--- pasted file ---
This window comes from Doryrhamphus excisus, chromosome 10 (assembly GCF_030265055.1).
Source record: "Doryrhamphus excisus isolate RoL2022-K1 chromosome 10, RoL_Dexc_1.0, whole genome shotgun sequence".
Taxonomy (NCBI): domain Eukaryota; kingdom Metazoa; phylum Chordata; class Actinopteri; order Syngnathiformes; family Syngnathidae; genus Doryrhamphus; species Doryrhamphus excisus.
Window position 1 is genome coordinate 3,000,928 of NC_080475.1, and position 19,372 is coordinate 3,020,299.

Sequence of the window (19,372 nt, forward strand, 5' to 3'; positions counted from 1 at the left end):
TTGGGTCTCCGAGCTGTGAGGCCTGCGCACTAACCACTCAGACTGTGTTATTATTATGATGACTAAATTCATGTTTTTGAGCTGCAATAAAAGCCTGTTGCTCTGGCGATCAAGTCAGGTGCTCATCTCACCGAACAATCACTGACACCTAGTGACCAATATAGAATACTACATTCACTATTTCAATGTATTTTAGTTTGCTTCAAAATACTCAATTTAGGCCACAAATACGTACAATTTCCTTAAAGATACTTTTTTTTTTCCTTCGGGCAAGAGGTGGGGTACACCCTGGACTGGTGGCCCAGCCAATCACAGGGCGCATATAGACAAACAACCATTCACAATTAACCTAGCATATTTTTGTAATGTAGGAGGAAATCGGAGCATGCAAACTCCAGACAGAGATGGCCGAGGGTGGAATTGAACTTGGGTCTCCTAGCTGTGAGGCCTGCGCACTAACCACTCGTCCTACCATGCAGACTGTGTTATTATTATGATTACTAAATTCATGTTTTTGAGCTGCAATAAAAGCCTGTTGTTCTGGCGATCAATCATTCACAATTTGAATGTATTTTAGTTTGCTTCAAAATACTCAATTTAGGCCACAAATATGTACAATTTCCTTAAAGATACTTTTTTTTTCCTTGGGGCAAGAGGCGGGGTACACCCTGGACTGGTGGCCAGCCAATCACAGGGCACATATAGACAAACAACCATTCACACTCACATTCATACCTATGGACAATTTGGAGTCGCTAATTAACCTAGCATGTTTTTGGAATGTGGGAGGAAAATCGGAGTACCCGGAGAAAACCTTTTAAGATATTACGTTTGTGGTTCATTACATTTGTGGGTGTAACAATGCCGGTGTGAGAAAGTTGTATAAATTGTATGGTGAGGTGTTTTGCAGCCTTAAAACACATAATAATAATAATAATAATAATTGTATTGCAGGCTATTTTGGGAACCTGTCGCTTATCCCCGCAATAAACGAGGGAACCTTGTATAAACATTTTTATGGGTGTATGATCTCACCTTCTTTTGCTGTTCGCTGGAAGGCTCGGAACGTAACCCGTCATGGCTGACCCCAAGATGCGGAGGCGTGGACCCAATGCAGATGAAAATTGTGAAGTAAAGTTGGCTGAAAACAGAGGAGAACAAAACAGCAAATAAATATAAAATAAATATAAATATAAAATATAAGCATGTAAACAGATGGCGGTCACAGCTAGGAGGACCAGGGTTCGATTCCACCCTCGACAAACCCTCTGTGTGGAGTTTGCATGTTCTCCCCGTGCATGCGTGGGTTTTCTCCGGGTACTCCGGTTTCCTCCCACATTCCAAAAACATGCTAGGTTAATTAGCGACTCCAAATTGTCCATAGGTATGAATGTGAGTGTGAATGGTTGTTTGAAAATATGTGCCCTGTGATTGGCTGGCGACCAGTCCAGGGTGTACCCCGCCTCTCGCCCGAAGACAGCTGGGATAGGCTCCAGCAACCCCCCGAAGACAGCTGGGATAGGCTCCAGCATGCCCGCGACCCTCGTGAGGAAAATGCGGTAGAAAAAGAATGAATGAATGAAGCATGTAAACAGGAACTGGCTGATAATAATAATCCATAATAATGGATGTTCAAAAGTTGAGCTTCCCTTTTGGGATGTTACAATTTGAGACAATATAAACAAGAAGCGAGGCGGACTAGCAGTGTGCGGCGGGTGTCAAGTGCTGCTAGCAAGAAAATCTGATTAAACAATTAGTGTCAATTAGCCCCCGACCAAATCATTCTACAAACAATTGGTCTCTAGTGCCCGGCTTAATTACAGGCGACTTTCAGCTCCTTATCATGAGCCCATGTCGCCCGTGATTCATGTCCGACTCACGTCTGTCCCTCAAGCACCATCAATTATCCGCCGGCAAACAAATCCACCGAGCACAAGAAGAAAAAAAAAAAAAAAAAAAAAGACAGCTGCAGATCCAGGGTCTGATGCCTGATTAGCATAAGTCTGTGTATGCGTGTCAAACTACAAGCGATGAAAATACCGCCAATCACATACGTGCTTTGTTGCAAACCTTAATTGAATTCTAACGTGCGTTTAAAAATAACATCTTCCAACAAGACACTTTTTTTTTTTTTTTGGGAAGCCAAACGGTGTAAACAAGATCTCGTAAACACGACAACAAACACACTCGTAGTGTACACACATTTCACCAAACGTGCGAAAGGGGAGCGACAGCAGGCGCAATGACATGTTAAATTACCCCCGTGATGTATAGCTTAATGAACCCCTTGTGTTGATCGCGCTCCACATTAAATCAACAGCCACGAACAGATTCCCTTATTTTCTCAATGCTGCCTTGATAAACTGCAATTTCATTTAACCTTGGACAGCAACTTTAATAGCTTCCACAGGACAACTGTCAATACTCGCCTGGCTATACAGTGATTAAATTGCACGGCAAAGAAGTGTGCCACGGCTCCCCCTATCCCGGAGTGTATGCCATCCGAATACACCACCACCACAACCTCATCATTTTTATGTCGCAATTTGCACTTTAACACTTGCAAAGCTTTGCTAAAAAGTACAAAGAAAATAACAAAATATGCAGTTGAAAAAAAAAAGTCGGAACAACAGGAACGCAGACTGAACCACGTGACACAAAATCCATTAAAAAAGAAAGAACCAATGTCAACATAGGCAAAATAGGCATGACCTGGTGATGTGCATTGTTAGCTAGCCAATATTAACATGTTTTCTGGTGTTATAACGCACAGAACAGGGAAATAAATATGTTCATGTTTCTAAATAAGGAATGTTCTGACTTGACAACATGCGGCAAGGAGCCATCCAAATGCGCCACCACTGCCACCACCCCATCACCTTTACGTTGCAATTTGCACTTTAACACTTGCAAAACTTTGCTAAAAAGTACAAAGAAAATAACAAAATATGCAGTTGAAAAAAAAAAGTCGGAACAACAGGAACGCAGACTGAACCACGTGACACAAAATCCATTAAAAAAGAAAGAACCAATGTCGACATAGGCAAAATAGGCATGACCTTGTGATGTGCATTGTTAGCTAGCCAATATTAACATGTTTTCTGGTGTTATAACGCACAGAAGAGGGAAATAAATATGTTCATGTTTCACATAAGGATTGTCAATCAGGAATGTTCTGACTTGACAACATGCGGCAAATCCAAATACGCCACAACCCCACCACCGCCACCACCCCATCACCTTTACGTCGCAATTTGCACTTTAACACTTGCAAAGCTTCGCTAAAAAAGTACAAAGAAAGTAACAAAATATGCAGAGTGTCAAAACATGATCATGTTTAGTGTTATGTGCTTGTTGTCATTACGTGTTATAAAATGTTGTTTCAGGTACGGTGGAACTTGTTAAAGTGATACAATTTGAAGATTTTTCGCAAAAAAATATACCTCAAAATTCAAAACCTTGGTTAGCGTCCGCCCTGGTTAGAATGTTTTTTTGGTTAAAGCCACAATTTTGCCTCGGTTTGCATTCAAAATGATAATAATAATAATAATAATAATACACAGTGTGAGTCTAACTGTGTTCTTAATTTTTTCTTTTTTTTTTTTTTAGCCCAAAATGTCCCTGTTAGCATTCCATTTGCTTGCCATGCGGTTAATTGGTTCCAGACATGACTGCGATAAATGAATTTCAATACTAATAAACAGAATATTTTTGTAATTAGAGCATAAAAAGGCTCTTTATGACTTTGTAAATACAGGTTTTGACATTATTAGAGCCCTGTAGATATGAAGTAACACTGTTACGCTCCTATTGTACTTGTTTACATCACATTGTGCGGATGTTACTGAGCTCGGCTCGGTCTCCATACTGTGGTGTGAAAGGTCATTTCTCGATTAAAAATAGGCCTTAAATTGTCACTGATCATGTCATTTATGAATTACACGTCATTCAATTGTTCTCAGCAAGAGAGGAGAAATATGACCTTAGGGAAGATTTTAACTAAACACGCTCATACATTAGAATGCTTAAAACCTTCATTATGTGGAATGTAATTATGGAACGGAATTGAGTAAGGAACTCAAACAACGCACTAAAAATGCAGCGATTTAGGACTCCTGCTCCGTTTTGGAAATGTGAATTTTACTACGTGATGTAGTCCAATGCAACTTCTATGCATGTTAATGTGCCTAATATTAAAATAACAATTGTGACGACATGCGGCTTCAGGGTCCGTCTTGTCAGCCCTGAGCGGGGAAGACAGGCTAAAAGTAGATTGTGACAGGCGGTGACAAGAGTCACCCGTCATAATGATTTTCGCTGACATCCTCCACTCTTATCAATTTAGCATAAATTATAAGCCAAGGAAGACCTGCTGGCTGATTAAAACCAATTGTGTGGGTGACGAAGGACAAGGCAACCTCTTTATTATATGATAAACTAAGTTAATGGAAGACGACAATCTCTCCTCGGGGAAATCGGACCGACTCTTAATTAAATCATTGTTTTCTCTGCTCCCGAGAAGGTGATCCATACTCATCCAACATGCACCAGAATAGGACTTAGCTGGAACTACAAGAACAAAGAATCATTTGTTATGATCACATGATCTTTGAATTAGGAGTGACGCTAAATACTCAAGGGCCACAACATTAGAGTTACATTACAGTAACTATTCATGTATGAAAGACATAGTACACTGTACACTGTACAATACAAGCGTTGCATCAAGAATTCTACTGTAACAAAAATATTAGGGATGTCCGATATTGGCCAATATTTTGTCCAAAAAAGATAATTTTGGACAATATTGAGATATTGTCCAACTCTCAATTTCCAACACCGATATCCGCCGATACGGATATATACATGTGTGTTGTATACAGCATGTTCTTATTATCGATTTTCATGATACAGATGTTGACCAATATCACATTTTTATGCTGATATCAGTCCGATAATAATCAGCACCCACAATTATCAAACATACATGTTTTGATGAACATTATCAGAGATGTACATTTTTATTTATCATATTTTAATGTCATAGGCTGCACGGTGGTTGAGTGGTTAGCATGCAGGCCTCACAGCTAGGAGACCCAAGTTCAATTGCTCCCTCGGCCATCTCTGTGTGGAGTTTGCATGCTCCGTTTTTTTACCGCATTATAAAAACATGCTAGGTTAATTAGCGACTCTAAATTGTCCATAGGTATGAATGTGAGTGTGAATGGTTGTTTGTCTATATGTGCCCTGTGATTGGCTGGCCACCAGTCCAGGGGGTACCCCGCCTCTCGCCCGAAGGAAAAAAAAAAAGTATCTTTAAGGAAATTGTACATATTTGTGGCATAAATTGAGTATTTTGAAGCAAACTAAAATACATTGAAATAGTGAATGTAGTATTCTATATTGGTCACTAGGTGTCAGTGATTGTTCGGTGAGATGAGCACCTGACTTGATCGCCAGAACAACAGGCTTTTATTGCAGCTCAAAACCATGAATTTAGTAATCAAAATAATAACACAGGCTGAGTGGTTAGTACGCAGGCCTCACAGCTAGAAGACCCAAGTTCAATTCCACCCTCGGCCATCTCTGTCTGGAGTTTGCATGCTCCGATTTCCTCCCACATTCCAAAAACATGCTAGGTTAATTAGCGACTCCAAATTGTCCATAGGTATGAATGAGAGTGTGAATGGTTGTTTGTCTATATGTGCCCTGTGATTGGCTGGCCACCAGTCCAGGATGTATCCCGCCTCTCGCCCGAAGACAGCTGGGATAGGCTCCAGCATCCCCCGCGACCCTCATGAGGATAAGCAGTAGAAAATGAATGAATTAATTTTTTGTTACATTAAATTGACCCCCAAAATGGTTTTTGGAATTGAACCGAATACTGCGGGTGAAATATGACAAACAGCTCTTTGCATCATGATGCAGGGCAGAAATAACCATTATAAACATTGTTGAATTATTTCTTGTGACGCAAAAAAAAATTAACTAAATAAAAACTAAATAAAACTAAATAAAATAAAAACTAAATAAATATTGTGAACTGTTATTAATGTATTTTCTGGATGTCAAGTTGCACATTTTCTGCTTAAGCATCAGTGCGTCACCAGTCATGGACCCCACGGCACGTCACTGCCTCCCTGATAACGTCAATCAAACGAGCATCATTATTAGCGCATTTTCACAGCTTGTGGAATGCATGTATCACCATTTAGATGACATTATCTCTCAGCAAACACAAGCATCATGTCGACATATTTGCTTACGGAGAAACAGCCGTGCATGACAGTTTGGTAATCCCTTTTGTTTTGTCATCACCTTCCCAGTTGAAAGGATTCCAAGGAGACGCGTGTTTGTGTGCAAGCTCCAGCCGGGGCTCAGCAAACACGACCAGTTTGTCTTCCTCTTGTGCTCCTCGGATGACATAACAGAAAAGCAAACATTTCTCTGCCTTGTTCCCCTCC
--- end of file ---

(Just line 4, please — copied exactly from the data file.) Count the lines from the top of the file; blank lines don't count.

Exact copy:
Window position 1 is genome coordinate 3,000,928 of NC_080475.1, and position 19,372 is coordinate 3,020,299.